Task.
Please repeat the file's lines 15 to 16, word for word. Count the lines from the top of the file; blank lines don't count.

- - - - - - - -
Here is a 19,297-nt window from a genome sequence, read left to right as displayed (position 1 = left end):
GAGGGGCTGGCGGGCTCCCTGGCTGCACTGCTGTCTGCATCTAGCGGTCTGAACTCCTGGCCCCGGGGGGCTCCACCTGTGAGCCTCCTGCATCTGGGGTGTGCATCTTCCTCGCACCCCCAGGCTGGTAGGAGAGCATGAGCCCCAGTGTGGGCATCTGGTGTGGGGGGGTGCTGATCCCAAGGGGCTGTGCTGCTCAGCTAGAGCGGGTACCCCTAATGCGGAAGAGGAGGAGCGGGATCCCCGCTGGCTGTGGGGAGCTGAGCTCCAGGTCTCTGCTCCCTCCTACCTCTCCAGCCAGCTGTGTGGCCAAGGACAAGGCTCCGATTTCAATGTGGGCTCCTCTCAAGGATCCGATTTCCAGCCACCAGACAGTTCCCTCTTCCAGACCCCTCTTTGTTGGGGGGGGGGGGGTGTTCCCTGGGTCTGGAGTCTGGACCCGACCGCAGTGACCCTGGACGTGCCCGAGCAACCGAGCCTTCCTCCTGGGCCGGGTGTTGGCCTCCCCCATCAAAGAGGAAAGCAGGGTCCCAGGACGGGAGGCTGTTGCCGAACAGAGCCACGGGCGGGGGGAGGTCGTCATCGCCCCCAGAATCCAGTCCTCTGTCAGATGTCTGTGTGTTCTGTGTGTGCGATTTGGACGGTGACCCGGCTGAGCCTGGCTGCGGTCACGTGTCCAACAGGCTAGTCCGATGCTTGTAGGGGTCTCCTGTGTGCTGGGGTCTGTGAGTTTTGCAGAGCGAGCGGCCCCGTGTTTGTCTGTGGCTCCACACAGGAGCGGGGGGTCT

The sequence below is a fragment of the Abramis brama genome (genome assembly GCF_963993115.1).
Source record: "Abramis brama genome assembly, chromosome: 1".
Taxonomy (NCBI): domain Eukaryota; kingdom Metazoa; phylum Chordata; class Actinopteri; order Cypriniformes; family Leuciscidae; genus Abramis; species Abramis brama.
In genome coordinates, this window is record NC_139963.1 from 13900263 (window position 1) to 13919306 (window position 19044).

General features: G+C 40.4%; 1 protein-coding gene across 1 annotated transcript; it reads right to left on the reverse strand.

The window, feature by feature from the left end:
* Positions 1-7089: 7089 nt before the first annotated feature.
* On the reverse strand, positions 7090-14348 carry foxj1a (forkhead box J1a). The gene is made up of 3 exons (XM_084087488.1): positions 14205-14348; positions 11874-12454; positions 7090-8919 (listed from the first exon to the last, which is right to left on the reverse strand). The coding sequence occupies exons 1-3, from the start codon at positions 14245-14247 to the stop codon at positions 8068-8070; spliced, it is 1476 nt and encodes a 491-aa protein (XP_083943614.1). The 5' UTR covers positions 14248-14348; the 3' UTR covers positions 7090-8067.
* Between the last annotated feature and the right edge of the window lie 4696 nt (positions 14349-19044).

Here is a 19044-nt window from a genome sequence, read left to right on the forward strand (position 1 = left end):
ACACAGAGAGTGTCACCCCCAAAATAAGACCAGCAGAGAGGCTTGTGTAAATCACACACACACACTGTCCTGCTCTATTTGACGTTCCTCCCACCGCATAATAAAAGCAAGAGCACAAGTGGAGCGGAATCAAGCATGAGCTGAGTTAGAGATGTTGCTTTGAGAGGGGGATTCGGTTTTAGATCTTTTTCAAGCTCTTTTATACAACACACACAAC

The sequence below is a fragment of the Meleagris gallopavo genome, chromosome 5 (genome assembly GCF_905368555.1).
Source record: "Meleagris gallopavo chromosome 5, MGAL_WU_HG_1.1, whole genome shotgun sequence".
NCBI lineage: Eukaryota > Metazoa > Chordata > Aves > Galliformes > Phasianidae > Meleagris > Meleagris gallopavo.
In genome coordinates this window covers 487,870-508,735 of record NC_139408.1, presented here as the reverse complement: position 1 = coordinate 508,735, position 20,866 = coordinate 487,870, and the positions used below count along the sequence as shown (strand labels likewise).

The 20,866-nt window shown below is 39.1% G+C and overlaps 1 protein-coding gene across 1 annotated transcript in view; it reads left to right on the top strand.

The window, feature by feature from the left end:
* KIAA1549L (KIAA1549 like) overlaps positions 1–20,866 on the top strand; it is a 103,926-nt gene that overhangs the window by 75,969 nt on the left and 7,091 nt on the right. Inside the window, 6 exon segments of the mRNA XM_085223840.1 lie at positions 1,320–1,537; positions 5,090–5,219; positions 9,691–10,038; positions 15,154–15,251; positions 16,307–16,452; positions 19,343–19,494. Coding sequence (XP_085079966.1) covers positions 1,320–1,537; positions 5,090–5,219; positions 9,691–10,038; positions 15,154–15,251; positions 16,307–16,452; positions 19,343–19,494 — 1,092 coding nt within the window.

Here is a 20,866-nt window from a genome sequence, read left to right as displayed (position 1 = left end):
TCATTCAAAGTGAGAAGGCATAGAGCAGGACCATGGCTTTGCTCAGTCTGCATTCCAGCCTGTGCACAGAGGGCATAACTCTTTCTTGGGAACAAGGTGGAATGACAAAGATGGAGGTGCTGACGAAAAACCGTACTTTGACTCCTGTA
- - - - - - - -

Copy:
Source record: "Meleagris gallopavo chromosome 5, MGAL_WU_HG_1.1, whole genome shotgun sequence".
NCBI lineage: Eukaryota > Metazoa > Chordata > Aves > Galliformes > Phasianidae > Meleagris > Meleagris gallopavo.